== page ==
OnePlus Mobile Phone Found To Be Collecting User Data

If you own a smartphone made by Chinese manufacturer OnePlus, you can thank security researcher Chris Moore for making a discovery that the manufacturer wasn’t going to tell you about.

It turns out that OnePlus phones running the OxygenOS are recording a disturbing amount of user data and sending it back to a company server. The data being collected on users include, but are not limited to:

• Any time the user locks or unlocks the phone
• Any time the user launches, uses or closes an app
• Which WiFi networks the device connects to
• The phone’s IMEI
• The phone number tied to the phone
• Mobile network names

All of this makes it very easy for the company to personally identify users.

When Moore was conducting his tests, he noted that the phone sent more than 16MB of data back to the server in a span of just ten hours. If you’re on a data plan with tight limits, that could max out your usage in no time.

The company issued a response to the findings, confirming that it does indeed transmit analytic data to an Amazon server in two distinct streams, one designed to help them fine-tune their software and the second for sale support, but insists that nothing nefarious is going on. They further stress that users can turn off some of the data collection by going into Settings  Advanced, and then deselecting the option to “Join The User Experience Program” which is set to active by default.

Unfortunately, this only deactivates the first of the two data streams. It is apparently impossible to deactivate the second.

The company’s official explanation seems a bit thin, but unfortunately, there’s little to be done. While you can limit the amount of data collected on you, at this time, there’s no way to stop it completely. Keep this in mind if you use a OnePlus phone.

Hard Drives Susceptible To Sound Waves, Can Double As Microphones

File this one away under “obscure and terrifying.”

Recently, a security researcher named Alfredo Ortega, speaking at a security conference in Buenos Aires, unveiled research revealing that the hard drive in your computer can be, with a bit of work, turned into a rudimentary microphone and used to spy on you.

It should be noted that this hack only works on HDDs and takes advantage of the way they are designed. Understand that this isn’t a flaw; it’s simply the way the technology works.

An HDD cannot be read or written to if it is subject to vibration. Your machine has to wait for the oscillation to stop before it can perform an action. Modern OSs come with built in tools that measure HDD operations to the nanosecond, and herein lies the secret of Ortega’s discovery.

The longer the delay, the louder the sound, and the more intense the vibration, which leads to longer delays in the read-write function of the drive.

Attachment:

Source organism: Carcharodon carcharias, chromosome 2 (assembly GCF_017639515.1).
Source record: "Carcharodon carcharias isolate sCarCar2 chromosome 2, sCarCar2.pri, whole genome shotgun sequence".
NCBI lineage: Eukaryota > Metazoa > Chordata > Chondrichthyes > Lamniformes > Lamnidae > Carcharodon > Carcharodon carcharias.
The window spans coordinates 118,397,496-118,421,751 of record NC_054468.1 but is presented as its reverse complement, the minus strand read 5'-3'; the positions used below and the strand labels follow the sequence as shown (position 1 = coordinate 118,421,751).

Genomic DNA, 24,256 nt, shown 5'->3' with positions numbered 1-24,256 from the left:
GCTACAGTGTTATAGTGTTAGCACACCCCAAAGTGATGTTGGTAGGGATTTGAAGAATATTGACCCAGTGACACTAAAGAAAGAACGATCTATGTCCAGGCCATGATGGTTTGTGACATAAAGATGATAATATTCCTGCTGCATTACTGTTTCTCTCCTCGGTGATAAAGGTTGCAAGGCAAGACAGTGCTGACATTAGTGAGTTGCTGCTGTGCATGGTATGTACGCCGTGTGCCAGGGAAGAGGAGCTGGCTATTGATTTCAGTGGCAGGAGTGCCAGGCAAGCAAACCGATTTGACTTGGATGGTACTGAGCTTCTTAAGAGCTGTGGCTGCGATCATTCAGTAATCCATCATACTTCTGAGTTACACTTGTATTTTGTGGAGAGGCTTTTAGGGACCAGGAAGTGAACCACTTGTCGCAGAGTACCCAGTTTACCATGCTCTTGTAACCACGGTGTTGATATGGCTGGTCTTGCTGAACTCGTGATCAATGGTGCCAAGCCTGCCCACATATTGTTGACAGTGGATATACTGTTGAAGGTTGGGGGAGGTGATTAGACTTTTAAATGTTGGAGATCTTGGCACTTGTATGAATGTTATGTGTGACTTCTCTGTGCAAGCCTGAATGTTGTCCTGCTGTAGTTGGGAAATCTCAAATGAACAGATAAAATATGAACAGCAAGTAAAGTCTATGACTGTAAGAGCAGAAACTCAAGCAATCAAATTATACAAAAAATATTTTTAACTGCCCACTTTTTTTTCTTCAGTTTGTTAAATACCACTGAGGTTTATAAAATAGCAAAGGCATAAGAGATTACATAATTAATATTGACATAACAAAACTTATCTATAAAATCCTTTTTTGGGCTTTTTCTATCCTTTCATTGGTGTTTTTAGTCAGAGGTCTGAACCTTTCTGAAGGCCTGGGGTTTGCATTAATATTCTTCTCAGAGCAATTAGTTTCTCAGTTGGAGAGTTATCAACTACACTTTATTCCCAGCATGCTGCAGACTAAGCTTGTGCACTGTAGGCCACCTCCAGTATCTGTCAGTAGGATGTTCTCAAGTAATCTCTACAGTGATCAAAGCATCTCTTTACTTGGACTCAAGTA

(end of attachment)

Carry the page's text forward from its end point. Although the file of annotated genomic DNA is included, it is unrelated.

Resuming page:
Knowing this, Ortega figured that it would be possible to work backwards and reconstruct the sound that caused the vibration on the HDD platters.

He was at least partially correct. While his reverse engineering technology is not yet sufficiently developed to pick up conversations, he notes that there is research that can recover voice data from very low-quality signals using pattern recognition. He figures that it’s just a matter of time before someone applies it to his research.

Per Mr. Ortega: “I didn’t have time to replicate the pattern-recognition portion of that research into mine. However, it’s certainly applicable. For that reason, I would not discard that additional data like voice could be recovered in the future.”

It’s not something to be worried about immediately, but the day’s coming when your own hard drive could be used against you.

Firefox Doubles Its Speed With Latest Release

The new version of Firefox is out, and if you’ve moved away from the browser in recent years, it may be time to give it another look.

Dubbed “Quantum,” Firefox’s latest offering has been completely redesigned, and has a lot to like, not the least of which is its raw speed. This latest version is twice as fast and now handily beats Google Chrome in speed tests, thanks in no small part to its next-gen CSS engine, and the fact that it is the first browser to fully utilize the power of multicore processors.

It also consumes 30 percent less memory and positively sips battery power, making it a great choice for laptop and smartphone users.

In addition to that, the revamped browser offers improved tracker blocking, built-in screenshot functionality and of particular interest, support for WebVR, which enables webmasters to take full advantage of the capabilities offered by virtual reality headsets.

You can get Mozilla’s latest offering from their website right now if you’re a PC user, though you’ll have to wait a bit if you’re on a smartphone. The latest release is scheduled to appear on the Google Play Store in a matter of days, but there is, as yet, no ETA on when it will be appearing in Apple’s App Store.

Speed is life in business, and if you’re looking to squeeze out a bit more efficiency and performance from the machines on your network, the new Firefox browser is definitely worth checking out. It’s only a matter of time before the other major players catch up, but until they do, Firefox’s Quantum browser looks to be the new reigning king of the hill and represents a big win for mobile users, given the power savings on offer. Kudos to Mozilla for an exceptional update!

Always Connected Laptops Could Be The Next Generation Of Hardware

What’s the next big thing for the PC world? If the industry’s major players have anything to say about it, it will be the “always-on” PC.

Forget about plugging into your company’s network. Forget about free WiFi Hotspots. With an always-on PC, you won’t have to worry about either. If they’re not available, your PC can connect via the same cellular data network your smartphone uses, which means you’ll always be just a few mouse clicks away from your data.

It sounds fantastic, but there is, of course, one giant wrinkle in the equation: cost. More specifically, although several major hardware manufacturers are planning to sell always-on PCs soon, nobody knows how much the data plans will wind up costing in the longer term.